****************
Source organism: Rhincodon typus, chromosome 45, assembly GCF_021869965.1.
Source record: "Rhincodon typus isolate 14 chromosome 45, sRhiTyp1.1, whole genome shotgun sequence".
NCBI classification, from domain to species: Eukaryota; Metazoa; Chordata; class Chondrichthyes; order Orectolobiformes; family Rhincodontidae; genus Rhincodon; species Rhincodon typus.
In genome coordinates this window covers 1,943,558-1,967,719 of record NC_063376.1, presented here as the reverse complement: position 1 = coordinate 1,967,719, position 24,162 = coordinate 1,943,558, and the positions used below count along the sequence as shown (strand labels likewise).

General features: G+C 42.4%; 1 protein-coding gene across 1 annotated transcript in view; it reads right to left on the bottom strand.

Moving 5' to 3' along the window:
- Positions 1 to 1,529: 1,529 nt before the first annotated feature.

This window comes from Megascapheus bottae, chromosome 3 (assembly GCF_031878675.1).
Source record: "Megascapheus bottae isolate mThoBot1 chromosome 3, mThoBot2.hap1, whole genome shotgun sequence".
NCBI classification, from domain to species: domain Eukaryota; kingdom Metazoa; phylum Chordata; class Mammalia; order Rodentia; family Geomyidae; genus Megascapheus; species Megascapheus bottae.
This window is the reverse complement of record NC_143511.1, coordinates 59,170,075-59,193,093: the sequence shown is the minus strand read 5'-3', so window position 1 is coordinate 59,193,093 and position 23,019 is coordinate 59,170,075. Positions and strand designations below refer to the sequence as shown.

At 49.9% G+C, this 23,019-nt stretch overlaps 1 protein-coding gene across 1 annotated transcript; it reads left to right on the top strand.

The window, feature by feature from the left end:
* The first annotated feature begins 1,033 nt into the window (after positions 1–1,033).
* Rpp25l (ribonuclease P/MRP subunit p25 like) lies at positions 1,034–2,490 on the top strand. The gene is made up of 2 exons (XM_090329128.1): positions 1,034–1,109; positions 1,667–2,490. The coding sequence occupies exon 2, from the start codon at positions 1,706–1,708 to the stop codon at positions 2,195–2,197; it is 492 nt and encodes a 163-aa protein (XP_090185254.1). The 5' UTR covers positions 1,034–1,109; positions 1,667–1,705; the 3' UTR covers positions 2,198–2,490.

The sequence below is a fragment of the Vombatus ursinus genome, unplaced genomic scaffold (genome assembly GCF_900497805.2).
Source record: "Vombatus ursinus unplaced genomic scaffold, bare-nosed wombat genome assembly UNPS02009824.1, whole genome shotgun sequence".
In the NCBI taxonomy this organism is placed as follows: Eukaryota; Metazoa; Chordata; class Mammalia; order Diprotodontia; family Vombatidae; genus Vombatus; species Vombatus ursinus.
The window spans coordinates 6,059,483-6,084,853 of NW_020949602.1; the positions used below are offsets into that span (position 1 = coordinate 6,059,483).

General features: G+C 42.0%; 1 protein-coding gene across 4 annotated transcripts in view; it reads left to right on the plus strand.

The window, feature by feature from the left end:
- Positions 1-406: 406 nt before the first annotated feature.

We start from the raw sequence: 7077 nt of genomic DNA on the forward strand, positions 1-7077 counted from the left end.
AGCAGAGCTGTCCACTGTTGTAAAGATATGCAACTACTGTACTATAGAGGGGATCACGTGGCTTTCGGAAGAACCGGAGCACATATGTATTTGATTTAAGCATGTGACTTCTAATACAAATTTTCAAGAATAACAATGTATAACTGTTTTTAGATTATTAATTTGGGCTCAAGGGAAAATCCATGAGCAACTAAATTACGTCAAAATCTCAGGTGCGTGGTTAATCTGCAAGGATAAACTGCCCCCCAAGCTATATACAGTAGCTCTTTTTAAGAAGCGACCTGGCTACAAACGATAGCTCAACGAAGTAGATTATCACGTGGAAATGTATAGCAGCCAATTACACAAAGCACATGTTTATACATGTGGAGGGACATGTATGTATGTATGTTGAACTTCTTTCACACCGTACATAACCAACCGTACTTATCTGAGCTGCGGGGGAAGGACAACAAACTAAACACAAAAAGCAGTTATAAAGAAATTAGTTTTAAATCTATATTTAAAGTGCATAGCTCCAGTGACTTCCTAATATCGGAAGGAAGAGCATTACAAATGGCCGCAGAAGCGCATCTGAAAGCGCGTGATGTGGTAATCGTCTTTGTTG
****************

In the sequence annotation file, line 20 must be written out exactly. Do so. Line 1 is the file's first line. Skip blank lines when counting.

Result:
General features: G+C 42.0%; 1 protein-coding gene across 4 annotated transcripts in view; it reads left to right on the plus strand.